I Could NEVER Do That!

by Dave

So far since we have been in Cameroon I have: killed three poisonous snakes around our house, spent an entire day carrying water from a well, stopped a man from severely beating his daughter, stopped another man from severely beating his dog, had two guys try to jump in my car for unknown malicious purposes, and watched a baby die. Though all of these things are fairly common place here in Africa, they are also experiences I almost certainly would not have had if I stayed in America. And to be honest, while I do not feel like I have a hard life, I am amazed by how many Christians tell me “I could NEVER do that.” I say that I am amazed, but I spoke those same words thirteen years ago when I first met my missions-driven-now-wife. I was pursuing a career in film and there was no way that I would ever go live in the jungle. 


Wrong Assumptions
I have had many years to reflect both on my own heart at that time and on those Christians that say this to me and I think I have recently had a breakthrough. I am reading a book called Sacred Marriage by Gary Thomas that sparked the thought. After discussing some of the troubles common in Christian marriages he says:

“Life is so easy for us today that we risk falling asleep, convinced that it should be easy and that it will always be easy. Then, at the smallest difficulty, we are greatly tempted to turn back to our habitual comfort and we risk therefore circumventing great spiritual opportunities.” (I am actually reading the book in French under the title Vous Avez Dit “Oui” à Quoi? and this is a rough back translation).

Thomas’s point is directed toward marriage: if we start by thinking that marriage should be easy we will try to escape the difficulties that can make it sanctifying. But as I was reading it, I kept thinking about these conversations that I have had with Americans regarding missions. I think maybe we are coming to life with the wrong assumption. As Americans we live in a world where clean water comes out of our tap on demand and an hour power outage during a storm is enraging. It is a world of 24-hour emergency rooms and penicillin and air conditioning. We can even have our groceries delivered to our front door! And I think we get blinded by our Google Glass culture into thinking that life is supposed to be convenient, comfortable, and easy. Even when we think of Africa, we think how horrible it is that people do not have our medicine and conveniences and we try to figure out ways to help because we think that they deserve easy lives.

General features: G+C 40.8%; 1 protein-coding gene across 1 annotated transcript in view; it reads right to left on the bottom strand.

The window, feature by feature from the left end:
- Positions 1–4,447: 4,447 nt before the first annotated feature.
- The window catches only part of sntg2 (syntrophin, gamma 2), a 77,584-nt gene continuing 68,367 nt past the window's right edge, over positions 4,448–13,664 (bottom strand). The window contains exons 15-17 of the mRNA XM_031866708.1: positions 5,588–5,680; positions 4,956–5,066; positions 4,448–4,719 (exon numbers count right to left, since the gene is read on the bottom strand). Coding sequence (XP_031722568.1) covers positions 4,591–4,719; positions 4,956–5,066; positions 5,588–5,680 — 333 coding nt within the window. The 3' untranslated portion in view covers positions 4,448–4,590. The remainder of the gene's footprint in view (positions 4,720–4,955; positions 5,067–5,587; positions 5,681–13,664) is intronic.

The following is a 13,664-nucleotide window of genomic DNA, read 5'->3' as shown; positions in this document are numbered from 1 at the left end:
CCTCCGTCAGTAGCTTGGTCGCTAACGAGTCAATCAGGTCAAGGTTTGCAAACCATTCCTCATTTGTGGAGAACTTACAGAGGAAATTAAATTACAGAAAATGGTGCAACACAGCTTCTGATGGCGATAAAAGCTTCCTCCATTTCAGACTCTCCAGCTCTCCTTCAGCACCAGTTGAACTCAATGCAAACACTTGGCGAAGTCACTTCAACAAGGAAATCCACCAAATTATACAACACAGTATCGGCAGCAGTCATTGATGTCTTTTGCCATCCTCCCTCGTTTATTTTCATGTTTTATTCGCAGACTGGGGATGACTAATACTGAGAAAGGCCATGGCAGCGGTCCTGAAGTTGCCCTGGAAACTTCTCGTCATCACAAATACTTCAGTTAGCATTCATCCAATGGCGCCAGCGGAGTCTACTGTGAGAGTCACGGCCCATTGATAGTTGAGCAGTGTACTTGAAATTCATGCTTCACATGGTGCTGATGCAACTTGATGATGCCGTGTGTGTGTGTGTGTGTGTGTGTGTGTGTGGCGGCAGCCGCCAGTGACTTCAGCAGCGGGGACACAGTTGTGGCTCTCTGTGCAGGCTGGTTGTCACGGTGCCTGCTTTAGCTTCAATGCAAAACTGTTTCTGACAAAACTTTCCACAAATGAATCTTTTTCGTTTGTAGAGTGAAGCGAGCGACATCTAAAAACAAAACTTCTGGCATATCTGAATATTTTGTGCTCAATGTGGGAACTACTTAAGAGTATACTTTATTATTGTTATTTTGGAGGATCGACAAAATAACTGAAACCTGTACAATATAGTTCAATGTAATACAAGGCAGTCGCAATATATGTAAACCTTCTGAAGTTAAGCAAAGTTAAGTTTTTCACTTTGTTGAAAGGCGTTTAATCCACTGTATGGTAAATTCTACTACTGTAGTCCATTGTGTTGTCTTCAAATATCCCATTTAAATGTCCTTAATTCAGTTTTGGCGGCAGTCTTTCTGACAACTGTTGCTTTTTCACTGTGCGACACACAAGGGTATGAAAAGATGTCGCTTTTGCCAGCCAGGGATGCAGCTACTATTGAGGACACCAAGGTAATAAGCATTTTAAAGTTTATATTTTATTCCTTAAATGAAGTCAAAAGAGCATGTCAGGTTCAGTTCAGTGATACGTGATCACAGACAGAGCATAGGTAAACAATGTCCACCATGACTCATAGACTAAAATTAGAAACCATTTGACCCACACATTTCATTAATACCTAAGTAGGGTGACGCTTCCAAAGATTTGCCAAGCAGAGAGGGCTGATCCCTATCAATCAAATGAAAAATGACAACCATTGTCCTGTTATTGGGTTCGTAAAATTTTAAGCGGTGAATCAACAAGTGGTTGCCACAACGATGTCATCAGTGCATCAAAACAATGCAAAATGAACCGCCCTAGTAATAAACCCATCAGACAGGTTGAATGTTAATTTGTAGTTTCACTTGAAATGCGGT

To his disciples Jesus said, “I have said these things to you, that in me you may have peace. In the world you will have tribulation. But take heart; I have overcome the world” (John 16:33). First thing that I notice here is that Jesus wants us to have peace. But the peace that he is calling us to is peace in the midst of tribulation. The tribulation is a given. This life is actually not supposed to be easy. The New Testament is full of encouragements and exhortations to those who are suffering because that is what is considered the normative Christian experience. 

The Example of Christ
What’s more, we are called as Christians to follow the example of Christ. And what is the example of Christ? Paul tells us that Jesus,

“Though he was in the form of God, did not count equality with God a thing to be grasped, but emptied himself, by taking the form of a servant, being born in the likeness of men. And being found in human form, he humbled himself by becoming obedient to the point of death, even death on a cross” (Philippians 2:6-7).

There is a reason that Jesus is called the “suffering servant.” He came to the earth to both suffer and to serve. That is the example that we are called to follow. We are called to suffer and to serve.  

Now I am the first to say that not everyone should be a missionary. In fact, if everyone was a missionary, I could not be one! We need those of you who support us. Nor do I think that the only way to follow Christ’s example is to become a missionary. BUT I do write this as a challenge to those who would say “I could NEVER be a missionary.” Who are you thinking about when you say that? Yourself? Because if you are thinking about yourself, you are right. We are weak creatures that often cannot help but be distracted when we should be worshipping. But I wonder if we might change the way we are thinking if we shifted our focus to Christ. Both Paul and Peter call us to have the same mind as Christ. Here is what Peter says,

“Since therefore Christ suffered in the flesh, arm yourselves with the same way of thinking, for whoever has suffered in the flesh has ceased from sin, so as to live for the rest of the time in the flesh no longer for human passions, but for the will of God” (I Peter 4:1-2).

If we do arm ourselves with Christ’s thinking I believe we will start with the assumption not that life will be easy, but that we will suffer. I like the wording that Peter uses because we do not arm ourselves for a night on the couch with the wifey. No! We arm ourselves for battle. When we view life as Christ did, we see ourselves going out into a battle of suffering and servitude. And then when we see others suffering we will not think “I could NEVER do that”, but instead:

Make me a servant, 
Humble and meek.
Lord let me lift up,
Those who are weak.
And may the prayer of my life always be,
Make me a servant,
Make me a servant,
Make me a servant, today.

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Author: David M. Hare

Dave is currently still engaged in language learning and analysis of the Kwakúm language. His focus is grammar and discourse analysis. The Kwakúm language committee is planning to begin translating the Bible in the summer of 2019. At that point Dave will focus on translation.

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